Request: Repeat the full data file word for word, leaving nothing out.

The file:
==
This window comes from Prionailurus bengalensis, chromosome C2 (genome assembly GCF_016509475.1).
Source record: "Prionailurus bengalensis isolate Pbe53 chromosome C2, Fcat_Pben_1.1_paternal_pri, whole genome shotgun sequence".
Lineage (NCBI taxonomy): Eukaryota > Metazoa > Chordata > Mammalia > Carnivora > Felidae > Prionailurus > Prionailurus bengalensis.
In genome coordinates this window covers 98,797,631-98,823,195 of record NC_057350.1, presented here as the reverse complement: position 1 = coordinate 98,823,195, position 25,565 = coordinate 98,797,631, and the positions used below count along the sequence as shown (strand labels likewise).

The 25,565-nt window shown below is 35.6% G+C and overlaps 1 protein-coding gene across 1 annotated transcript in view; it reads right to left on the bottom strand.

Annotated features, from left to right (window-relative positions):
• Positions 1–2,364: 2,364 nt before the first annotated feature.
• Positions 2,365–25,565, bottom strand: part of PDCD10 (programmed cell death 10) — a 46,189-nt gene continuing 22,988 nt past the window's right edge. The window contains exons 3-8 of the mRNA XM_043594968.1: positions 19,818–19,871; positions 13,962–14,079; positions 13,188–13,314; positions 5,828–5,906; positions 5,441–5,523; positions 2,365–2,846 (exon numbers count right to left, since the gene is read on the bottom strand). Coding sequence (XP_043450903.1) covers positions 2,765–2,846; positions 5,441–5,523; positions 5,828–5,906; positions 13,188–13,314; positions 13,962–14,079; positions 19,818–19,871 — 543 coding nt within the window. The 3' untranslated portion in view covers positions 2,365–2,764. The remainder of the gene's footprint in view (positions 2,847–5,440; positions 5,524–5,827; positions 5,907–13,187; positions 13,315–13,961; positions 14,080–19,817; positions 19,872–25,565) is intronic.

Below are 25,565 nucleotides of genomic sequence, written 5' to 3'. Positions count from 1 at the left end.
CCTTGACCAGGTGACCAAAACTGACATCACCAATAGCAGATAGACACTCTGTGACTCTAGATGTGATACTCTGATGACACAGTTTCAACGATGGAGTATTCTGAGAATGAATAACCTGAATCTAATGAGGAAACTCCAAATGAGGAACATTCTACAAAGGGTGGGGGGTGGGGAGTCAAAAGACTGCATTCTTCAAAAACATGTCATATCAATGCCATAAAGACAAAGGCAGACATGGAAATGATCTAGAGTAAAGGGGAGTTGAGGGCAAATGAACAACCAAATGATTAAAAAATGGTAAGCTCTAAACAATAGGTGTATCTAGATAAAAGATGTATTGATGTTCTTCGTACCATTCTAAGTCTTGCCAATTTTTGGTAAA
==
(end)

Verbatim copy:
This window comes from Prionailurus bengalensis, chromosome C2 (genome assembly GCF_016509475.1).
Source record: "Prionailurus bengalensis isolate Pbe53 chromosome C2, Fcat_Pben_1.1_paternal_pri, whole genome shotgun sequence".
Lineage (NCBI taxonomy): Eukaryota > Metazoa > Chordata > Mammalia > Carnivora > Felidae > Prionailurus > Prionailurus bengalensis.
In genome coordinates this window covers 98,797,631-98,823,195 of record NC_057350.1, presented here as the reverse complement: position 1 = coordinate 98,823,195, position 25,565 = coordinate 98,797,631, and the positions used below count along the sequence as shown (strand labels likewise).

The 25,565-nt window shown below is 35.6% G+C and overlaps 1 protein-coding gene across 1 annotated transcript in view; it reads right to left on the bottom strand.

Annotated features, from left to right (window-relative positions):
• Positions 1–2,364: 2,364 nt before the first annotated feature.
• Positions 2,365–25,565, bottom strand: part of PDCD10 (programmed cell death 10) — a 46,189-nt gene continuing 22,988 nt past the window's right edge. The window contains exons 3-8 of the mRNA XM_043594968.1: positions 19,818–19,871; positions 13,962–14,079; positions 13,188–13,314; positions 5,828–5,906; positions 5,441–5,523; positions 2,365–2,846 (exon numbers count right to left, since the gene is read on the bottom strand). Coding sequence (XP_043450903.1) covers positions 2,765–2,846; positions 5,441–5,523; positions 5,828–5,906; positions 13,188–13,314; positions 13,962–14,079; positions 19,818–19,871 — 543 coding nt within the window. The 3' untranslated portion in view covers positions 2,365–2,764. The remainder of the gene's footprint in view (positions 2,847–5,440; positions 5,524–5,827; positions 5,907–13,187; positions 13,315–13,961; positions 14,080–19,817; positions 19,872–25,565) is intronic.

Below are 25,565 nucleotides of genomic sequence, written 5' to 3'. Positions count from 1 at the left end.
CCTTGACCAGGTGACCAAAACTGACATCACCAATAGCAGATAGACACTCTGTGACTCTAGATGTGATACTCTGATGACACAGTTTCAACGATGGAGTATTCTGAGAATGAATAACCTGAATCTAATGAGGAAACTCCAAATGAGGAACATTCTACAAAGGGTGGGGGGTGGGGAGTCAAAAGACTGCATTCTTCAAAAACATGTCATATCAATGCCATAAAGACAAAGGCAGACATGGAAATGATCTAGAGTAAAGGGGAGTTGAGGGCAAATGAACAACCAAATGATTAAAAAATGGTAAGCTCTAAACAATAGGTGTATCTAGATAAAAGATGTATTGATGTTCTTCGTACCATTCTAAGTCTTGCCAATTTTTGGTAAA